Simon the kangaroo eats an apple for his lunch. Simon proved to be a hit with students, on loan from Bob Pilz of Sustainable Safari.

Emily Hill, Amelia Chartrand, Hattie Antonich, Zoe Schoengarth, Piper Carlstrom and Samantha Nelson sat on beach towels, talking, while enjoying their “barbie” lunch. Carson Anderson holds Rex, the alligator, while Leif Lahti looks on.


Ellis Avenue, Siren, WI 54872

Plastic Injection Molding Full-time, long-term, production workers for our 2nd and 3rd shifts. $9.50 starting wage. Benefits offered by North States Industries include: • Clean & safe work environment • Paid vacation after 1 year • Dental insurance • Health insurance • Life insurance • 401(k) • Paid holidays including your birthday • Excellent retirement with Employee Stock Ownership Plan • Discretionary year-end bonus depending on business climate.

Students appreciated Beach Day while posing with student-made surf boards. Shown (L to R) back row: Dallis Strehlo, Zoe Schoengarth, Samantha Nelson, Piper Carlstrom, Jeffery Wilson, Leif Lahti, Freddie Nelson and Malachai Hannah. Front row: Jack Jorgenson, Amelia Chartrand, Aiden Lake, Aryanna Schallenberger, Carson Anderson and Eric Currie.

($1,500 average bonus over the past 4 years)

Contact and/or send resume to Mark Foote 715-349-5591 • TAKE PRIDE IN MANUFACTURING LOCAL PRODUCTS IN A WORLD-RENOWNED MARKET. WE HOPE TO MAKE YOU A PART OF OUR TEAM! North States Industries is an Equal Opportunity Employer

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Jeffery Wilson, Eric Currie, Amelia Chartrand, and Piper Carlstrom have a good time with Simon, the kangaroo.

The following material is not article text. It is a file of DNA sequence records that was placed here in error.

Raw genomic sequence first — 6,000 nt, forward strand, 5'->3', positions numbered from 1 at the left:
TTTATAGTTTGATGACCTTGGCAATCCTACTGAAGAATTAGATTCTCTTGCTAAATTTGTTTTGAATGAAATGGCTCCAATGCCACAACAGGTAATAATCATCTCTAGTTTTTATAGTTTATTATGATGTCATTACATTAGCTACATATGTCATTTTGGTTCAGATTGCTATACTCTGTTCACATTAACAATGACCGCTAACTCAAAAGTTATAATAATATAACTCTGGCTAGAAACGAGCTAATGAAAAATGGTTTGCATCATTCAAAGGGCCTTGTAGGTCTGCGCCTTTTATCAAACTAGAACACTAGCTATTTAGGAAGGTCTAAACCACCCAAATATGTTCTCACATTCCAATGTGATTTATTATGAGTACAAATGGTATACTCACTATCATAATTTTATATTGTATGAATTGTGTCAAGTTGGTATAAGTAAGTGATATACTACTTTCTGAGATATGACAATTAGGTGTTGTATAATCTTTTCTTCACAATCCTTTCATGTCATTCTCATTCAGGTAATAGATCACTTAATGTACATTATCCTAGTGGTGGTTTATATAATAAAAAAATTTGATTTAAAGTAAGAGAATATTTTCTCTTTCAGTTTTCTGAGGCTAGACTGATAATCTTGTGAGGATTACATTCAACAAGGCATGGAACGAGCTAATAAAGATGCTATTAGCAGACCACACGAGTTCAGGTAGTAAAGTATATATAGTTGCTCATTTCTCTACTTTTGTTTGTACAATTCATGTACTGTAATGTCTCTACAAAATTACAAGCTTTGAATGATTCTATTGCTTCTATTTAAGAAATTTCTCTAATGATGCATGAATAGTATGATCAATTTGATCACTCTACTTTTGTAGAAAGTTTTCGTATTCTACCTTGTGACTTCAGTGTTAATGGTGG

Currents Northern

600 people and 150 vendors attend event at Lakeview Event Center E. Royal Emerson | Staff writer SIREN - The South Fork Sporting Club sponsored its annual gun show on Saturday, Feb. 6, held at the Lakeview Event Center in Siren. Vendors numbered 150, and nearly 600 people attended the event to browse a wide display of mostly hunting rifles and other related sporting equipment. “The South Fork Sporting Club has been around since the 1980s,” said Carl Eklof, who currently serves as the club’s president. “It started out as a group of guys who wanted to help out the local area in regards to conservation. We started the gun show as a fundraiser. It’s been going on every year now for the past 20.” “It’s a lot of work to put this on,” said Scott Wilder, who serves as secretary/ treasurer of the club. “There are a lot of volunteer hours that have to be put in to pull off an event like this.” “Everything we make for profit from the show goes back to the local community. We provide a variety of hunter education and safety classes,” Eklof said. The South Fork Sporting Club has 175 members. It operates a shooting range near the South Fork of the Clam River near Siren. About 150 members gather every Thursday for trapshooting. The sporting club conducts hunter safety classes every year in early May and late October. The classes are conducted in Frederic and Siren. Each session lasts for two hours. The students who participate must put in 30 hours to obtain hunter safety certification. About 60 students participate in the club’s hunter safety education classes each session. Forty percent of students who participate are young women. The club also makes an annual donation to Family Pathways, the local Lions